Nigerian Chioma Nnadi is British Vogue’s first black female editor

Global media company Condé Nast has appointed Chioma Nnadi to replace Ghanaian Edward Enninful as first Black woman editor of British Vogue, one of the most powerful roles in the fashion industry. 

Nnadi will become head of editorial content at the magazine, reporting to Anna Wintour, editor-in-chief at US Vogue and chief content officer across Condé Nast’s global editions. The London-born 44-year-old, Nnadi is currently the editor of the American edition’s digital arm Vogue.com, overseeing digital content for the title.

Enninful, 51, said in June that he would step down from the group after the March 2024 edition but remain as an editorial adviser of the magazine group, sparking fevered speculation over who would replace him in a role as a key taste maker for British fashion.

Under Enninful, British Vogue became a more diverse and eclectic magazine that championed plus-size and transgender models, and featured celebrities such as Meghan Markle. Enninful was long seen as a potential successor to Wintour, who Vogue insiders say shows little sign of loosening her grip on the editorial reins after a decades-long career at the magazine. 

The 73-year-old has recently overseen a global “digital-first” strategy where more content has been shared between national editions — a restructuring that sparked upset internally given the loss of some editorial control at a local level. 

However, Vogue insiders insist the previous model had led to costly duplication of resources. Nnadi, the first black woman to edit British Vogue, will become one of the global editorial heads that now help run the magazine publisher.

Seen by insiders as loyal to Wintour, Nnadi has emerged as one of the most prominent editors at US Vogue. Wintour has promoted close deputies to international roles since her appointment as chief content officer.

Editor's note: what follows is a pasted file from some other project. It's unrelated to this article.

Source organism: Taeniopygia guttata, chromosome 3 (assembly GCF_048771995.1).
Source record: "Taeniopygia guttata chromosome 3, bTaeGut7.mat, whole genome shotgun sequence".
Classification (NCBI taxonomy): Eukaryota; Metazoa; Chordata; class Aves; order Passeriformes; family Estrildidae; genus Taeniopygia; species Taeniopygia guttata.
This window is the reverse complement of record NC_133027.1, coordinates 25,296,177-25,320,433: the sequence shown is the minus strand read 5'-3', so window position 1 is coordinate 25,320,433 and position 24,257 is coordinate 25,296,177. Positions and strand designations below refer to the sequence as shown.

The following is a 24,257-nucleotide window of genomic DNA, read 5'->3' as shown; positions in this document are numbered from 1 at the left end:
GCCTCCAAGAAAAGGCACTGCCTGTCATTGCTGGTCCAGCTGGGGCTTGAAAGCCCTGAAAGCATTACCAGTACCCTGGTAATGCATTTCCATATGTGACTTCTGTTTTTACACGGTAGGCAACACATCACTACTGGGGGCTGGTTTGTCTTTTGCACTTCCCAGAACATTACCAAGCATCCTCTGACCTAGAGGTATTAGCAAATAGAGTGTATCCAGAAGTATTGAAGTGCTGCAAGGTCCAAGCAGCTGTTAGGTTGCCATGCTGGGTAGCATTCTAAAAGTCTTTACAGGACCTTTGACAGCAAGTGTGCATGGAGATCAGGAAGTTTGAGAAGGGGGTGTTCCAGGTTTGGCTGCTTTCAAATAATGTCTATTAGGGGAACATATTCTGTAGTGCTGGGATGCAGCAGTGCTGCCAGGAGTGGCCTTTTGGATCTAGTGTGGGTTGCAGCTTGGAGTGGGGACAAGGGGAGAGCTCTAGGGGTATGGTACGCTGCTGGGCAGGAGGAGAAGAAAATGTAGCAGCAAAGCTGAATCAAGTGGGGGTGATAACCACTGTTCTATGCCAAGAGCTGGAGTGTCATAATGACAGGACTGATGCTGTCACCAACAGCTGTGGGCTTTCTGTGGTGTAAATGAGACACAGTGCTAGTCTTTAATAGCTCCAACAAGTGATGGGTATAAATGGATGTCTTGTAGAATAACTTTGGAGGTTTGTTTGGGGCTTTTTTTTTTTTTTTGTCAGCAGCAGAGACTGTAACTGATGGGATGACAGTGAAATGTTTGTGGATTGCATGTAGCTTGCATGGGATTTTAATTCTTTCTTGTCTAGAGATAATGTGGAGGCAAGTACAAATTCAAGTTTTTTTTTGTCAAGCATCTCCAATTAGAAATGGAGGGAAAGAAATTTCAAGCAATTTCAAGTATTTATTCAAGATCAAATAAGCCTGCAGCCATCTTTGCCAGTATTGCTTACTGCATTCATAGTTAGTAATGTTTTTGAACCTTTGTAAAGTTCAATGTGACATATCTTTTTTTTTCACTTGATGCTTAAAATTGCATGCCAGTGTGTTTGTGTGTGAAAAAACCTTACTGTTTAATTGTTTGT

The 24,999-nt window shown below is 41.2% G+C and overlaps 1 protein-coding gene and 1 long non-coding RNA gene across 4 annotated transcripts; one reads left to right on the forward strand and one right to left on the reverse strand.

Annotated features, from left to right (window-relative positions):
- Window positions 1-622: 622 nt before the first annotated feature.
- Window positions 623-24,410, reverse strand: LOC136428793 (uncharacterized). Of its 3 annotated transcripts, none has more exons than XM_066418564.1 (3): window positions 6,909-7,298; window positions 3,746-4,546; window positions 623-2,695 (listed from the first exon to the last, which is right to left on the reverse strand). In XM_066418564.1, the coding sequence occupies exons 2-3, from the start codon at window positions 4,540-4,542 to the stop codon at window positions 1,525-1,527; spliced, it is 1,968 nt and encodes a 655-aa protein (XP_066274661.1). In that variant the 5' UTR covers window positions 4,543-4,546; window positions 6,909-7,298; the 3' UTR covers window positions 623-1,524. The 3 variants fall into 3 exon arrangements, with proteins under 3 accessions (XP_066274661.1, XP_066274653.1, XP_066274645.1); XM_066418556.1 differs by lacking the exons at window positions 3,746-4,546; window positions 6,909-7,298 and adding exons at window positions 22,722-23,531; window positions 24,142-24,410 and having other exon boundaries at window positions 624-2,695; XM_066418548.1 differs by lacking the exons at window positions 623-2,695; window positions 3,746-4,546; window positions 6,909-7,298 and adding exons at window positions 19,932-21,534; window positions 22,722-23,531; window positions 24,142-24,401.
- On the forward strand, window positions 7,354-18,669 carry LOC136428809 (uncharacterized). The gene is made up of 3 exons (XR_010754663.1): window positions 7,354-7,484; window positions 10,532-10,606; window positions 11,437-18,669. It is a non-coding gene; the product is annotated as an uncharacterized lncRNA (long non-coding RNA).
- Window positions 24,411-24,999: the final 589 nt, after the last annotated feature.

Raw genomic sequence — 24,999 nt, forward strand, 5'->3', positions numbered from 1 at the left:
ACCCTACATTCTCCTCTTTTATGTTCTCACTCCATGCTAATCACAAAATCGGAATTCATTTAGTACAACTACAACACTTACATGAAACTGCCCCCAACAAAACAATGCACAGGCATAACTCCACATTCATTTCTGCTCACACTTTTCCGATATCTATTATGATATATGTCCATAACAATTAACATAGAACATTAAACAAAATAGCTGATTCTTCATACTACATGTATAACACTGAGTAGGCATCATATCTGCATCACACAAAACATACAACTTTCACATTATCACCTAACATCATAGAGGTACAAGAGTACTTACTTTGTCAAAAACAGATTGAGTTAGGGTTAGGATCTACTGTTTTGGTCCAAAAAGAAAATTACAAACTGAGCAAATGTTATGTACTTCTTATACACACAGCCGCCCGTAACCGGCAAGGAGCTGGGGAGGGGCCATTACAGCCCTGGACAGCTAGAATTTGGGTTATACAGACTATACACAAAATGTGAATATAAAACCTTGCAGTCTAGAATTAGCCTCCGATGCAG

Nnadi started her career on the features desk of the Evening Standard Magazine in the UK before moving to New Y‍‍‍ork to write for Trace, a style magazine. She covered fashion as the style director at Fader magazine before joining Vogue in 2010. Vogue said there had been “tremendous audience growth” under Nnadi’s leadership, driving engagement across the website and social media.

Nnadi has also written recent cover stories on Rihanna, Cara Delevingne and Erykah Badu, and co-hosts the Vogue podcast, The Run-Through. She will begin overseeing British Vogue on October 9, and will be based in London.

Nnadi said: “Now, more than ever, it feels like a moment to look beyond borders while also celebrating the broad scope of what it means to be British.”

Wintour said Nnadi was “an editor and writer with an impeccable reputation — both here and in the fashion industry at large”. 

She added that Nnadi had proved “adept at speaking to our digital audience and has found ways to extend Vogue’s reach, authority, and influence across all of our platforms”.

Source: Financial Times 

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